16 Deploying ADF Mobile Applications

16.2.4 How to Create an iOS Deployment Profile

For iOS, you can use the Deployment Profiles Properties Editor to define the iOS application build configuration as well as the locations for the splash screen images and application icons.

Before you begin:

Download Xcode 4.2 or later, which includes the Xcode IDE, performance analysis tools, the iOS simulator, the Mac OS X and iOS SDKs, to the Apple computer that also runs JDeveloper. Because Xcode is used during deployment, you must install it on the Apple computer before you deploy the ADF Mobile application from JDeveloper. For instructions on downloading Xcode, refer to

After you download Xcode, you must enter the location of its xcodebuild tool and, for deployment to iOS simulators, the location of the iOS simulator's SDK, in the ADF Mobile Platforms preference page. For more information, see Chapter 3, "How to Configure the Development Environment for Platforms and Form Factors."

To deploy an ADF Mobile application to an iOS-powered device (as opposed to deployment to an iOS simulator), you must obtain both a provisioning profile and a certification from the iOS Provisioning Profile as described in Section, "Setting the Device Signing Options."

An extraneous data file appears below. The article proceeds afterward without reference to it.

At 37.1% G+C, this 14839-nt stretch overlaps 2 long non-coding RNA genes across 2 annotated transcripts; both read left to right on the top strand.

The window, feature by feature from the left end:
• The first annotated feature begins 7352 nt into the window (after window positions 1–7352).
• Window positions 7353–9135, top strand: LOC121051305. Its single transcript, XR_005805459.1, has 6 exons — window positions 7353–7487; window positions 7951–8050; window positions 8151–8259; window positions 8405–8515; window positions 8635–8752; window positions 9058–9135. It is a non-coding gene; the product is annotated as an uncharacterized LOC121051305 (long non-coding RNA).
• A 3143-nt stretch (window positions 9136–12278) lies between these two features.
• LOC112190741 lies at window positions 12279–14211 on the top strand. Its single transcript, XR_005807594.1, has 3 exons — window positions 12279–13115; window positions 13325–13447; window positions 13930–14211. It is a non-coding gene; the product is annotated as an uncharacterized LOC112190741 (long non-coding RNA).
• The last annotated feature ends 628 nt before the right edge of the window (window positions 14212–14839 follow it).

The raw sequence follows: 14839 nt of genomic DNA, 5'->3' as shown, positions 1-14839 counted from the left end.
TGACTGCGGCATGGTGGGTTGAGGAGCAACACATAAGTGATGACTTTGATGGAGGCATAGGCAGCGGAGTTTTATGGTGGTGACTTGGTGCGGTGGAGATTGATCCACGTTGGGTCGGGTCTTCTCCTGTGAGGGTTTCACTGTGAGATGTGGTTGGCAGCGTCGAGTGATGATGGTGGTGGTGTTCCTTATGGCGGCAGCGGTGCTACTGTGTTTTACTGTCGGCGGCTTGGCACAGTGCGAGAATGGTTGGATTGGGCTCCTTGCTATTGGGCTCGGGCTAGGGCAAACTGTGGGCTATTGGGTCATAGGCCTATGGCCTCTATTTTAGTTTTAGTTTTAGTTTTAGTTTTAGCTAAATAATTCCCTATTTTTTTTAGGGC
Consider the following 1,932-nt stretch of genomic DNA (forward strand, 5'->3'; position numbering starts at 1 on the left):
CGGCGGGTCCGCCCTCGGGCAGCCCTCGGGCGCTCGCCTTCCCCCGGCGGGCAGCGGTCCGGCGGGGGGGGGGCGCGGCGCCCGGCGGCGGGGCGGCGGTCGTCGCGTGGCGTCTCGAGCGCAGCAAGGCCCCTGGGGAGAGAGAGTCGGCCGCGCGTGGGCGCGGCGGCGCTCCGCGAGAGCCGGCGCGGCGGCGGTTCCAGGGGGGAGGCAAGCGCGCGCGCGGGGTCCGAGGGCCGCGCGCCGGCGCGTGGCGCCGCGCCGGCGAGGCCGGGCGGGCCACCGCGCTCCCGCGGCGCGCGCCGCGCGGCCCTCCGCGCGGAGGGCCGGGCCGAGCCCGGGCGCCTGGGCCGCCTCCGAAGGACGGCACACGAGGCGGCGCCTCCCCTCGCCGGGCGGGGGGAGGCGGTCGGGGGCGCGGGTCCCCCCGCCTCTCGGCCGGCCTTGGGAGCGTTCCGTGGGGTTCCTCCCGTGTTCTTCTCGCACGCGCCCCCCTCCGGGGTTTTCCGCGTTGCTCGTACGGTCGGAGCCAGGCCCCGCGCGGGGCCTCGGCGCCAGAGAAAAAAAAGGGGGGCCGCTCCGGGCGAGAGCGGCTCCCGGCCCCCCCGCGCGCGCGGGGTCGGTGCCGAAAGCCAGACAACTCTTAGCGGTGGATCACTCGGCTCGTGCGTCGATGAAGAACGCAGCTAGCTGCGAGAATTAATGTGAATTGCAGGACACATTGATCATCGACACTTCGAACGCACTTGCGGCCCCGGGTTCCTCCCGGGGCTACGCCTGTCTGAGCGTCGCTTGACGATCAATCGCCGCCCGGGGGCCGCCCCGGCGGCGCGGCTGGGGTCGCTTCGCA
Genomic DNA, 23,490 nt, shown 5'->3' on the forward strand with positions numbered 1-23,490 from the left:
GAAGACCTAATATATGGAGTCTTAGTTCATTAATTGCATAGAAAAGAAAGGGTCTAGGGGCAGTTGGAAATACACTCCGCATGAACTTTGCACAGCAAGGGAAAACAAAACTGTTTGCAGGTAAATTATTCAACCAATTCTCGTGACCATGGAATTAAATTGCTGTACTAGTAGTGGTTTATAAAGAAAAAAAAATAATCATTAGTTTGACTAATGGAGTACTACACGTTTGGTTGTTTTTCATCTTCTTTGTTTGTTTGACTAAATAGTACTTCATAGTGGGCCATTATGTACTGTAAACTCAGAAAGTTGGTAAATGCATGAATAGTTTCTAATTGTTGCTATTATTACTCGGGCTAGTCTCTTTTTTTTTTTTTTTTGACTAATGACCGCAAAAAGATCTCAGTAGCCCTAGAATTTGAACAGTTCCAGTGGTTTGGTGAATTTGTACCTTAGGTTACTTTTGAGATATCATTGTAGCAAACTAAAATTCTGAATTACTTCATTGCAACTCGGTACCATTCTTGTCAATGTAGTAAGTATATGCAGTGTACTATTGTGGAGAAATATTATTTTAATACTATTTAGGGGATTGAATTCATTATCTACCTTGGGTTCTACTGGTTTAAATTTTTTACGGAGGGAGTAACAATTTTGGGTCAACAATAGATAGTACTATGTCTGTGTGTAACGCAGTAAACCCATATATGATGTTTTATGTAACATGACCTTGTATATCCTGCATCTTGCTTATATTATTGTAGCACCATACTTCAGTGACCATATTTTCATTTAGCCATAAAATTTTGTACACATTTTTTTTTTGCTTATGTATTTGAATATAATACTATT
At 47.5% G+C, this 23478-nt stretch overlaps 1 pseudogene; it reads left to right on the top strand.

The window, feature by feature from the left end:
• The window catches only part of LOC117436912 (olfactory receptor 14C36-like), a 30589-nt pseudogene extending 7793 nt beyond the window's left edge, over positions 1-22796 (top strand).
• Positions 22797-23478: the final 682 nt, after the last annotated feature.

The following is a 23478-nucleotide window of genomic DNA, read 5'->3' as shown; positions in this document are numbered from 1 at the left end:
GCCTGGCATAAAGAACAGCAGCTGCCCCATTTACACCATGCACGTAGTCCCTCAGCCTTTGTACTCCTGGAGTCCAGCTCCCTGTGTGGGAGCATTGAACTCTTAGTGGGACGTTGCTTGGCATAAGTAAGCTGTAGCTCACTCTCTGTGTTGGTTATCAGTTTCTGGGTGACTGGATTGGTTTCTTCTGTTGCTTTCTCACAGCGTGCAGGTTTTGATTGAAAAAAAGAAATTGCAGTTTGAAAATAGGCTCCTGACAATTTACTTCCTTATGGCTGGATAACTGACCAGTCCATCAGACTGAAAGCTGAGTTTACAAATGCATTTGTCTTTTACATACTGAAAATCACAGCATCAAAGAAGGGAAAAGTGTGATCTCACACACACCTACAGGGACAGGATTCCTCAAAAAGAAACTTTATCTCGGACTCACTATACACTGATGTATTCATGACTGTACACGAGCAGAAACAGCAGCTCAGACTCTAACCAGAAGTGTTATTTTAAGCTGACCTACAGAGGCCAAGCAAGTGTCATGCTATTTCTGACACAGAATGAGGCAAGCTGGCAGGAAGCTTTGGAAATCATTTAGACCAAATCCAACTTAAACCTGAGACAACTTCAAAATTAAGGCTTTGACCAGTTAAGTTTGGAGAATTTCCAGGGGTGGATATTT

To create a deployment profile:

  1. Choose iOS Options, as shown in Figure 16-10.

  2. Accept the default values, or define the following:

    • Application Bundle Id—If needed, enter a bundle ID to use for this application that identifies the domain name of the company. The application bundle Id must be unique for each application installed on an iOS device and must adhere to the reverse-package style naming conventions described in the "Application ID Errors" section in iOS Development Workflow Guide (that is, com.<organization name>.<company name>). For information on obtaining the Bundle Seed Id using the iOS Provisioning Portal, see Section, "Registering an Application ID." See also Section 5.3, "Setting the Basic Information for an ADF Mobile Application."


      The application bundle ID cannot contain spaces.

      Because each application bundle ID is unique, you can deploy multiple ADF Mobile applications to the same device. Two applications can even have the same name as long as their application bundle IDs are different. Mobile applications deployed to the same device are in their own respective sandboxes. They are unaware of each other and do not share data (they have only the Device scope in common).

    • Application Archive Name—If needed, enter the name for the file created by ADF Mobile when you select either the Deploy to distribution package or Deploy to iTunes for synchronization to device options in the Deployment Action dialog, shown in Figure 16-21. Otherwise, accept the default name. For more information, see Section 16.4.2, "How to Deploy an Application to an iOS-Powered Device" and Section 16.4.5, "How to Distribute an iOS Application to iTunes."